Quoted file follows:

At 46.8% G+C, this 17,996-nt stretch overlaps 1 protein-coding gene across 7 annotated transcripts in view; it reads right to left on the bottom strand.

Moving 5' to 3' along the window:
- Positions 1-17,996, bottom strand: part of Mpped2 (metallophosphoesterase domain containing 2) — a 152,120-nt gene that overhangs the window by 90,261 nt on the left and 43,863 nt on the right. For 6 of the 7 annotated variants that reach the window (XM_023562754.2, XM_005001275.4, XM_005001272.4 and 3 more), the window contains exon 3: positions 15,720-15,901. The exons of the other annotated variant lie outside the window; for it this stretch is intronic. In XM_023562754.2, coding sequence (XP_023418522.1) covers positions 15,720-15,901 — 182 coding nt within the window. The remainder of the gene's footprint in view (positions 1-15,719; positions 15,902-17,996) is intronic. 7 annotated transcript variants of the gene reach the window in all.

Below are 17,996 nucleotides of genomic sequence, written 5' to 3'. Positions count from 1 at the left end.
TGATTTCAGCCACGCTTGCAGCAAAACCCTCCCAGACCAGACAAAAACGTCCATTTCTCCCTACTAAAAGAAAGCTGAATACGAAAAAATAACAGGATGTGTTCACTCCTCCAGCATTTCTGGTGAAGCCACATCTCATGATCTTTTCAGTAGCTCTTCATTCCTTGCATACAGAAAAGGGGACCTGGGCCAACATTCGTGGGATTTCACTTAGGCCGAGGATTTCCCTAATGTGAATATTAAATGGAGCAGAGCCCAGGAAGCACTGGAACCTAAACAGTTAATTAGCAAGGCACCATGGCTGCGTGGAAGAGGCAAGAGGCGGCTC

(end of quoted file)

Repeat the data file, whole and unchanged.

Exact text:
At 46.8% G+C, this 17,996-nt stretch overlaps 1 protein-coding gene across 7 annotated transcripts in view; it reads right to left on the bottom strand.

Moving 5' to 3' along the window:
- Positions 1-17,996, bottom strand: part of Mpped2 (metallophosphoesterase domain containing 2) — a 152,120-nt gene that overhangs the window by 90,261 nt on the left and 43,863 nt on the right. For 6 of the 7 annotated variants that reach the window (XM_023562754.2, XM_005001275.4, XM_005001272.4 and 3 more), the window contains exon 3: positions 15,720-15,901. The exons of the other annotated variant lie outside the window; for it this stretch is intronic. In XM_023562754.2, coding sequence (XP_023418522.1) covers positions 15,720-15,901 — 182 coding nt within the window. The remainder of the gene's footprint in view (positions 1-15,719; positions 15,902-17,996) is intronic. 7 annotated transcript variants of the gene reach the window in all.

Below are 17,996 nucleotides of genomic sequence, written 5' to 3'. Positions count from 1 at the left end.
TGATTTCAGCCACGCTTGCAGCAAAACCCTCCCAGACCAGACAAAAACGTCCATTTCTCCCTACTAAAAGAAAGCTGAATACGAAAAAATAACAGGATGTGTTCACTCCTCCAGCATTTCTGGTGAAGCCACATCTCATGATCTTTTCAGTAGCTCTTCATTCCTTGCATACAGAAAAGGGGACCTGGGCCAACATTCGTGGGATTTCACTTAGGCCGAGGATTTCCCTAATGTGAATATTAAATGGAGCAGAGCCCAGGAAGCACTGGAACCTAAACAGTTAATTAGCAAGGCACCATGGCTGCGTGGAAGAGGCAAGAGGCGGCTC